Business benefits of flexible working

Jennie Willott's speech to the Business Benefit of Flexible Working Conference highlighting the business benefits of flexible working to employers.

This was published under the 2010 to 2015 Conservative and Liberal Democrat coalition government
Jenny Willott

Flexible working

Thank you, [Audrey], for your introduction. And thank you Eversheds for hosting this conference here today.

I am delighted to see you all here today. This morning’s briefing is designed to demonstrate the benefits of flexible working we know employers and employees up and down the country are reaping. The government is fully behind this agenda and I hope you leave today understanding why, and with some practical tips on how flexible working might work in your organisations.

Firstly, let me introduce myself. I am the Minister for Employment Relations in the Department for Business, Innovation and Skills which means I am responsible for employment law in the UK. My department and the Department for Work and Pensions have organised this event because flexible working is central to how the coalition government sees employment in the future.

It isn’t really rocket science to see why the government is supporting flexible working. We find that employers who introduce flexible working achieve tangible improvements to their recruitment, staff retention and overall employee relations. And flexible working is becoming more and more common in the UK. In fact the UK labour market has one of the most diverse range of working patterns in Europe.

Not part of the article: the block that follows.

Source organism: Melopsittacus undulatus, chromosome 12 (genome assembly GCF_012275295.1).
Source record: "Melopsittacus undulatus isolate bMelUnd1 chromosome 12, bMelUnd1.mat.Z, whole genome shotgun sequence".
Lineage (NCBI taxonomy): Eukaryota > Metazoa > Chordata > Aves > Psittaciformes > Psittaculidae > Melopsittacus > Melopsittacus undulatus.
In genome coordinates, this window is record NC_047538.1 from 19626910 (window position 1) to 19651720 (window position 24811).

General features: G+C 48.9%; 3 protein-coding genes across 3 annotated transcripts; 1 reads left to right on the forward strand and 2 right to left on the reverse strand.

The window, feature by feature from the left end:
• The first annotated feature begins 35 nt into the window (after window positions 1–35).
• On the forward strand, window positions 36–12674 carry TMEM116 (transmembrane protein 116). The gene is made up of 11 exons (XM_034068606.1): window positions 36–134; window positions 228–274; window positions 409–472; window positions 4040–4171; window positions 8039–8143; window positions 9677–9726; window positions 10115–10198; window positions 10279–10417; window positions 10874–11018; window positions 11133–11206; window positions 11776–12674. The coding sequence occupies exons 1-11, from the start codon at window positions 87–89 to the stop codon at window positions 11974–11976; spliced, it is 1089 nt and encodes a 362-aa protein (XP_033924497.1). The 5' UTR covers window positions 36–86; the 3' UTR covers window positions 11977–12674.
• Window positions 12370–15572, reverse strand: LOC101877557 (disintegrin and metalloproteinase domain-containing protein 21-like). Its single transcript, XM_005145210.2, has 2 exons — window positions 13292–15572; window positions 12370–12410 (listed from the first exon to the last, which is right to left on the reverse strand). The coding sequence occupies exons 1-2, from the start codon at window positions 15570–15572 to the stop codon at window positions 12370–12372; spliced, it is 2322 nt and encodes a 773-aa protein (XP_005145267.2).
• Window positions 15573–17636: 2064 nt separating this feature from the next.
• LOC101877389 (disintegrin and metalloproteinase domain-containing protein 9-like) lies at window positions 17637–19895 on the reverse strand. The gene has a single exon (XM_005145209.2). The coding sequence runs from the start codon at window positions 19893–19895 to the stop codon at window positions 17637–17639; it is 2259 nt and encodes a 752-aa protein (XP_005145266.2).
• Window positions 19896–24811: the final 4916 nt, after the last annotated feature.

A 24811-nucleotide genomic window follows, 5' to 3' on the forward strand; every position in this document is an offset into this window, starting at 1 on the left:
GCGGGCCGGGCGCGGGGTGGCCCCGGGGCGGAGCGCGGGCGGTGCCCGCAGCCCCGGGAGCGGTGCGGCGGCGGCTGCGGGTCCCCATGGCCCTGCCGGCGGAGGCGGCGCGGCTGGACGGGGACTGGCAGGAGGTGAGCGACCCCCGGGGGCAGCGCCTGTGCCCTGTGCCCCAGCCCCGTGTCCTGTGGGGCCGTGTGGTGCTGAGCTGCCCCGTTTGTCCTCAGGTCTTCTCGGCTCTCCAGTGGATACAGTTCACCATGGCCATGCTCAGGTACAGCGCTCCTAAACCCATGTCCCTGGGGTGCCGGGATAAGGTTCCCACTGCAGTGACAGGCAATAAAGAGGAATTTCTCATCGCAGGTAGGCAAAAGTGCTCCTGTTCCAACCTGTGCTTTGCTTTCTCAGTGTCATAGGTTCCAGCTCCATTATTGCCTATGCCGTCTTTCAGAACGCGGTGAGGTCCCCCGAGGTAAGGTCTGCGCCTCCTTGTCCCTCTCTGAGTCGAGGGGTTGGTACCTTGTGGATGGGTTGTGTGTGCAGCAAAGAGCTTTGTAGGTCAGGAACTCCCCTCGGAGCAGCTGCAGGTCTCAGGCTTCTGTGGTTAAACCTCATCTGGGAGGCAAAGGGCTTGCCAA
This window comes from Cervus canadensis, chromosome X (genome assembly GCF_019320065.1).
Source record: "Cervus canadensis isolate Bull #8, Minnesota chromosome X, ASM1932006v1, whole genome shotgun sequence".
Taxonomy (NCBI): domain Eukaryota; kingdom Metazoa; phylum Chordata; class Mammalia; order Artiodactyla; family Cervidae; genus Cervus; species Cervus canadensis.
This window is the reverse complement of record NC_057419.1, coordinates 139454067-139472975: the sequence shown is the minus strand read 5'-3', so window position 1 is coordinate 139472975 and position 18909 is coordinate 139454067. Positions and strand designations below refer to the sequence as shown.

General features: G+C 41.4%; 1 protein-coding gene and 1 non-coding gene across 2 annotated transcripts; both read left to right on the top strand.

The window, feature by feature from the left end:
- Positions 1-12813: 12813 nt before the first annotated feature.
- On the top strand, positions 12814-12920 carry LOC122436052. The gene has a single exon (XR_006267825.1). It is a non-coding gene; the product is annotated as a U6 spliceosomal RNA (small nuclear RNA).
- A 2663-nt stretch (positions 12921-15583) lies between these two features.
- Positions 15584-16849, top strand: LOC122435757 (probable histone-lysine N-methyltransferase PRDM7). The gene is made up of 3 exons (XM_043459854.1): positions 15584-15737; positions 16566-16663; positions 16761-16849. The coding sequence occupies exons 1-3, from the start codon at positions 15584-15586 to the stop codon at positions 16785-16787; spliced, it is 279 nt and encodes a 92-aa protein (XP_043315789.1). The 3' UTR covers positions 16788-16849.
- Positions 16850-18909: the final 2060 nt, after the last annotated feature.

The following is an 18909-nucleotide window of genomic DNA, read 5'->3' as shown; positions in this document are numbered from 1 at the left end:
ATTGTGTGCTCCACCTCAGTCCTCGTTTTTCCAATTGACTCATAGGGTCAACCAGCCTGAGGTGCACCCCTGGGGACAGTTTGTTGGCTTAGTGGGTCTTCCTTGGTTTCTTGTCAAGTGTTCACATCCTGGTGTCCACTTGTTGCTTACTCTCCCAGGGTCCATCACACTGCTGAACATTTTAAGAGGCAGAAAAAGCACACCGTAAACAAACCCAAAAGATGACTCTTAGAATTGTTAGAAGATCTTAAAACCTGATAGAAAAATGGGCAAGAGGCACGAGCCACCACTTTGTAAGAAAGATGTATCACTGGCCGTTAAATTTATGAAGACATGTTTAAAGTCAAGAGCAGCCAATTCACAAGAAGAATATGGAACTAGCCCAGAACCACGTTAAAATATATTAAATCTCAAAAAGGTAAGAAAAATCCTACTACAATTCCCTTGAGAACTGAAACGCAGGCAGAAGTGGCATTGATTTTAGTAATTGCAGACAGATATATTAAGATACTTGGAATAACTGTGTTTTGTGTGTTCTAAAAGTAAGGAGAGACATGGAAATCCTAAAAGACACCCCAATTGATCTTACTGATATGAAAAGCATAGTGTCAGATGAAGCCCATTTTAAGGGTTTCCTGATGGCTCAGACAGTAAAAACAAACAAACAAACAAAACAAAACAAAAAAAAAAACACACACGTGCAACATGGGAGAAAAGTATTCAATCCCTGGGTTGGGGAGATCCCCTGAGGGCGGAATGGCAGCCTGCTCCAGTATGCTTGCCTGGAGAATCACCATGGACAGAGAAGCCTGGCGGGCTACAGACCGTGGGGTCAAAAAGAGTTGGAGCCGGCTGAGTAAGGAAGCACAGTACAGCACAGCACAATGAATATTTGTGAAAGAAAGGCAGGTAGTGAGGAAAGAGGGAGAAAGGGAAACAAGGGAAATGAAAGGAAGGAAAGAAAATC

We see that employers who offer flexible working are at an advantage straight away when recruiting talent. To attract top talent I see firms actively pushing their openness to discussing flexible working or work/ life balance. Indeed my sense is that many workers nowadays, especially new graduates, have higher expectations and see flexible working as the norm rather than the exception. I think this trend will only continue. So I think employers have begun to respond to that by offering flexible working as another way of attracting the best staff. It is one part of the employment offer, like pay.

Flexible working is also helping employers retain their top talent. All parents will know the challenge of balancing their working lives with childcare. Flexible working arrangements to help with the school run or to fit work around childcare are vital in enabling parents to continue their careers while looking after their children. Employers who discuss flexible working options with parents have a much better chance of finding a solution that means they can keep hold of their best staff. And of course new technology enables this too.

We want to move flexible working further into the mainstream of the labour market. It doesn’t just work for those with caring responsibilities, it can benefit all groups of workers.

Because for employees the benefits of flexible working are obvious. A better chance to strike a balance between work and other commitments. A better work-life balance. And a greater sense of being in control of your working life.

Unsurprisingly this feeds into better employee engagement, motivation and loyalty to their employer. A government survey of employers’ attitude to work-life balance found that the majority of businesses surveyed found flexible working had a positive impact on employee relations and employee motivation. Surveys by the CBI and BCC in the last couple of years have found exactly the same.

You’ll hear today practical case studies of how other employers have utilised flexible working and achieved these benefits. I’d like to mention 2 examples for myself.